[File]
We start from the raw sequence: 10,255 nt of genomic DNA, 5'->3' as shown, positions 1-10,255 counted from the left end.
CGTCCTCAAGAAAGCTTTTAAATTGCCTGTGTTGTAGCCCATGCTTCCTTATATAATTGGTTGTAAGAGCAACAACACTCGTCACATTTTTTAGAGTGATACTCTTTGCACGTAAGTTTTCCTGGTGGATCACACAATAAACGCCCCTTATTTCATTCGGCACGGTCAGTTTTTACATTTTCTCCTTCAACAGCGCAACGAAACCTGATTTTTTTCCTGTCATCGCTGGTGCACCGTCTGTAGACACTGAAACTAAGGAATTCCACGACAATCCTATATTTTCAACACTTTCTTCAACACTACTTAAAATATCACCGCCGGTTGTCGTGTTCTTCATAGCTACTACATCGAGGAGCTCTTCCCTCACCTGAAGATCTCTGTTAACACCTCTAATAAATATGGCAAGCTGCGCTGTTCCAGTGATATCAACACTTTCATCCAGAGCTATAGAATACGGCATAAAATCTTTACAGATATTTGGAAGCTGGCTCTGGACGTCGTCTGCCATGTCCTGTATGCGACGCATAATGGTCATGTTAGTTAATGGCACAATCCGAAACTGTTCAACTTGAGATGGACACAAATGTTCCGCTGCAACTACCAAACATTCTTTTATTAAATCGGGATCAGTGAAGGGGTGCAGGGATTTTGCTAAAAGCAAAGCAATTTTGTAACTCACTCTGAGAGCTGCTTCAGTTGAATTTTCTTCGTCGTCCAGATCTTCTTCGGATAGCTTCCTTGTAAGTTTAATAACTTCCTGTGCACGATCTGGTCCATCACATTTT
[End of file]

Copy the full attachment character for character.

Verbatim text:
We start from the raw sequence: 10,255 nt of genomic DNA, 5'->3' as shown, positions 1-10,255 counted from the left end.
CGTCCTCAAGAAAGCTTTTAAATTGCCTGTGTTGTAGCCCATGCTTCCTTATATAATTGGTTGTAAGAGCAACAACACTCGTCACATTTTTTAGAGTGATACTCTTTGCACGTAAGTTTTCCTGGTGGATCACACAATAAACGCCCCTTATTTCATTCGGCACGGTCAGTTTTTACATTTTCTCCTTCAACAGCGCAACGAAACCTGATTTTTTTCCTGTCATCGCTGGTGCACCGTCTGTAGACACTGAAACTAAGGAATTCCACGACAATCCTATATTTTCAACACTTTCTTCAACACTACTTAAAATATCACCGCCGGTTGTCGTGTTCTTCATAGCTACTACATCGAGGAGCTCTTCCCTCACCTGAAGATCTCTGTTAACACCTCTAATAAATATGGCAAGCTGCGCTGTTCCAGTGATATCAACACTTTCATCCAGAGCTATAGAATACGGCATAAAATCTTTACAGATATTTGGAAGCTGGCTCTGGACGTCGTCTGCCATGTCCTGTATGCGACGCATAATGGTCATGTTAGTTAATGGCACAATCCGAAACTGTTCAACTTGAGATGGACACAAATGTTCCGCTGCAACTACCAAACATTCTTTTATTAAATCGGGATCAGTGAAGGGGTGCAGGGATTTTGCTAAAAGCAAAGCAATTTTGTAACTCACTCTGAGAGCTGCTTCAGTTGAATTTTCTTCGTCGTCCAGATCTTCTTCGGATAGCTTCCTTGTAAGTTTAATAACTTCCTGTGCACGATCTGGTCCATCACATTTT